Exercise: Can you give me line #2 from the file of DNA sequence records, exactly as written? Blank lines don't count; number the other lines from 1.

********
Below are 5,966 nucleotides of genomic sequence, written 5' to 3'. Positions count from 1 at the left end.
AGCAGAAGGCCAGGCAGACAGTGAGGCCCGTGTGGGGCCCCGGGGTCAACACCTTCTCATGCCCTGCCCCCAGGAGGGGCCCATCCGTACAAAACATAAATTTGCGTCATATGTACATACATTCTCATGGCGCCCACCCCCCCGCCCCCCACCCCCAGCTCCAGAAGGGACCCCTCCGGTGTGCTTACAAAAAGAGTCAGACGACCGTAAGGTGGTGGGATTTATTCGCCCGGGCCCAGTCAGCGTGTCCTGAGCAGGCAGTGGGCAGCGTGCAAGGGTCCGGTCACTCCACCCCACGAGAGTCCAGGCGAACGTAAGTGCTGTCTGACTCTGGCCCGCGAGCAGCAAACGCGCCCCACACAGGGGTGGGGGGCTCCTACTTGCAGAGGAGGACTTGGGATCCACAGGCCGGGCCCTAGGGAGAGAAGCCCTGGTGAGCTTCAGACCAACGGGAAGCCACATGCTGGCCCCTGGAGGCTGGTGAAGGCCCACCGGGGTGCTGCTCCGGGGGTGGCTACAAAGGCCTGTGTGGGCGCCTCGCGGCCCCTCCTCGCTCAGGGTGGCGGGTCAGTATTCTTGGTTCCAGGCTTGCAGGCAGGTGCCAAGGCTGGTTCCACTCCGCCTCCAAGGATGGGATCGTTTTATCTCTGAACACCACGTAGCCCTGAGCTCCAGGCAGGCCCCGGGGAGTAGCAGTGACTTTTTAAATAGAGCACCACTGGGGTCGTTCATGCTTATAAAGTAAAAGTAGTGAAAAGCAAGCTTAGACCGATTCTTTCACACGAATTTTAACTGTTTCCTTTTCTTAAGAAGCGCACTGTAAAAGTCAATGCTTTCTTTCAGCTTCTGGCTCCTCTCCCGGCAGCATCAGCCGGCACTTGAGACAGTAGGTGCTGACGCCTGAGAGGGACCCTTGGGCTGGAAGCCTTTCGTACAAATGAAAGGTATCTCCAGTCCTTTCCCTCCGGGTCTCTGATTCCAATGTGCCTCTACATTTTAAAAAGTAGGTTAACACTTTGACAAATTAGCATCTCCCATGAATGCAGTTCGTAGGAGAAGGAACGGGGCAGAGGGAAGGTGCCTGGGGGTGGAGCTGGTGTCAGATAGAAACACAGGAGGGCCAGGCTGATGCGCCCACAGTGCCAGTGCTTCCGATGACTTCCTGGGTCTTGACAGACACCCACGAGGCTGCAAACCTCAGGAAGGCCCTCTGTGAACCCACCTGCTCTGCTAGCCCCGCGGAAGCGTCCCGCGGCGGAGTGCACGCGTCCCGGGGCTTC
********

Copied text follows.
AGCAGAAGGCCAGGCAGACAGTGAGGCCCGTGTGGGGCCCCGGGGTCAACACCTTCTCATGCCCTGCCCCCAGGAGGGGCCCATCCGTACAAAACATAAATTTGCGTCATATGTACATACATTCTCATGGCGCCCACCCCCCCGCCCCCCACCCCCAGCTCCAGAAGGGACCCCTCCGGTGTGCTTACAAAAAGAGTCAGACGACCGTAAGGTGGTGGGATTTATTCGCCCGGGCCCAGTCAGCGTGTCCTGAGCAGGCAGTGGGCAGCGTGCAAGGGTCCGGTCACTCCACCCCACGAGAGTCCAGGCGAACGTAAGTGCTGTCTGACTCTGGCCCGCGAGCAGCAAACGCGCCCCACACAGGGGTGGGGGGCTCCTACTTGCAGAGGAGGACTTGGGATCCACAGGCCGGGCCCTAGGGAGAGAAGCCCTGGTGAGCTTCAGACCAACGGGAAGCCACATGCTGGCCCCTGGAGGCTGGTGAAGGCCCACCGGGGTGCTGCTCCGGGGGTGGCTACAAAGGCCTGTGTGGGCGCCTCGCGGCCCCTCCTCGCTCAGGGTGGCGGGTCAGTATTCTTGGTTCCAGGCTTGCAGGCAGGTGCCAAGGCTGGTTCCACTCCGCCTCCAAGGATGGGATCGTTTTATCTCTGAACACCACGTAGCCCTGAGCTCCAGGCAGGCCCCGGGGAGTAGCAGTGACTTTTTAAATAGAGCACCACTGGGGTCGTTCATGCTTATAAAGTAAAAGTAGTGAAAAGCAAGCTTAGACCGATTCTTTCACACGAATTTTAACTGTTTCCTTTTCTTAAGAAGCGCACTGTAAAAGTCAATGCTTTCTTTCAGCTTCTGGCTCCTCTCCCGGCAGCATCAGCCGGCACTTGAGACAGTAGGTGCTGACGCCTGAGAGGGACCCTTGGGCTGGAAGCCTTTCGTACAAATGAAAGGTATCTCCAGTCCTTTCCCTCCGGGTCTCTGATTCCAATGTGCCTCTACATTTTAAAAAGTAGGTTAACACTTTGACAAATTAGCATCTCCCATGAATGCAGTTCGTAGGAGAAGGAACGGGGCAGAGGGAAGGTGCCTGGGGGTGGAGCTGGTGTCAGATAGAAACACAGGAGGGCCAGGCTGATGCGCCCACAGTGCCAGTGCTTCCGATGACTTCCTGGGTCTTGACAGACACCCACGAGGCTGCAAACCTCAGGAAGGCCCTCTGTGAACCCACCTGCTCTGCTAGCCCCGCGGAAGCGTCCCGCGGCGGAGTGCACGCGTCCCGGGGCTTC